Before I walk, I write my morning pages.
This is typically three pages of long hand, scrawled in the half light allowed by the single bulb over the kitchen sink. I usually sit cross-legged on the couch in the very outskirts of this light, my feet tucked under my thighs, pillow on my lap for a makeshift table, notebook on pillow, pen moving across paper. I don't write anything of consequence. It's true that I spend pages complaining. It's an airing of grievances. Anything at all. From the quality of my sleep, to the mysterious ache in my knees, to the list of things I need to accomplish today, with detours into self doubt and existentialism. I throw up my thoughts, letting them splatter and drip down the pages as I turn them.
Sometimes, the daily dump is all I have time for, especially if I've gotten a late start. Other times, I run out of things to say as I bore my own socks off with the tedium of the contents of my mind, and I run up against a huge wall of resistance, a big fat mental ugh.
I don't want to put forth
the effort it would take
to drag my pen across the lines
for the number of words I'd need use
to tell myself all the stuff
I already know.
I could stop here.
But if keep pressing against this wall, my my fist eventually cracks the glass (because it wasn't a wall but a window all along), and my pen suddenly has the space and energy to move faster. This is a shift into a different mode of writing. A step back from the window I've been pressing my eye against, and suddenly instead of just the fog from my own breath and a few twinkling lights on the other side, there's crisp, cold air and the whole world right in front of me. Lately, I've been using this broken-glass time to piece out bits of a story I'm working on. I'll walk my character down the stairs and into the basement. I'll describe the squeak of the stairs, the way his own weight threatens the stability of his knees, the feel of finality of the concrete under his feet when he first steps onto the basement floor.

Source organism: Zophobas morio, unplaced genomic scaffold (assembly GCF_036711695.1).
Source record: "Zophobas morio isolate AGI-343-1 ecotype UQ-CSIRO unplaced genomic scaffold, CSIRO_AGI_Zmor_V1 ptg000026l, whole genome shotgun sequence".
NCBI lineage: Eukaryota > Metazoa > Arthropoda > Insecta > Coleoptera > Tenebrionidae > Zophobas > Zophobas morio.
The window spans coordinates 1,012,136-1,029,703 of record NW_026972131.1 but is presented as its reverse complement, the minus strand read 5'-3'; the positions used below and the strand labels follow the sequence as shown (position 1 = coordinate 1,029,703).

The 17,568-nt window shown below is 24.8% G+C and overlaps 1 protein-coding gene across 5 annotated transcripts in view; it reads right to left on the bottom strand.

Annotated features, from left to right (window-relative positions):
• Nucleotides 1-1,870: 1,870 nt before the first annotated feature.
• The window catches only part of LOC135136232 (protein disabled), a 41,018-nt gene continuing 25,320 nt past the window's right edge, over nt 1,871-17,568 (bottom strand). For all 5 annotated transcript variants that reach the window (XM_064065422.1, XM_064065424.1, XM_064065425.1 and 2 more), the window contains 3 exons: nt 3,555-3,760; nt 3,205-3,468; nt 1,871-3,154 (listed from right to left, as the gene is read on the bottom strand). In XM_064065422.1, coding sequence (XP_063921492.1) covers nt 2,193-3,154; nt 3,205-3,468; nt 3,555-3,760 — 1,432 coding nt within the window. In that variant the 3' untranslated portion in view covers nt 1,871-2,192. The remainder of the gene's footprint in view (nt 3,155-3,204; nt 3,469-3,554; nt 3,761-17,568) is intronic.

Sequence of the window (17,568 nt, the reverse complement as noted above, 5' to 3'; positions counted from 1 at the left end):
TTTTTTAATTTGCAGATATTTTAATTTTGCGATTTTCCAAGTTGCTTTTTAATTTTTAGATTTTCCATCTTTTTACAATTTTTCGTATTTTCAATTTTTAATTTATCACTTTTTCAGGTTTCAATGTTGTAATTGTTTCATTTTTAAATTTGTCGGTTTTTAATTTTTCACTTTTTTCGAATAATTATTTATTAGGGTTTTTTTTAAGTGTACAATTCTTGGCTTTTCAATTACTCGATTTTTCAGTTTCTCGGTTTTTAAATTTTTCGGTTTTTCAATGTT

But then it'll be time to close my notebook, and the dog will leap up as soon as he hears my pen click, and then it'll be the walk and then the breakfasts and getting ready and making lunches and the bus stop, and I swear my children try to use their voices like battering rams against my ear drums, and then they're gone for the day and I have my work to complete and so many chores and the 3-year-old at my elbow through it all.
There's something special about writing the morning pages, though, especially on days when I can cut through all that garbage floating at the surface. I like writing from this underwater place. It helps me remember that I am more than my to-do list. I am more than my body. I am more than my mind. Even if it's only for the space of ten notebook lines, five minutes of time, I am buoyed by the chance to connect to myself. My Self.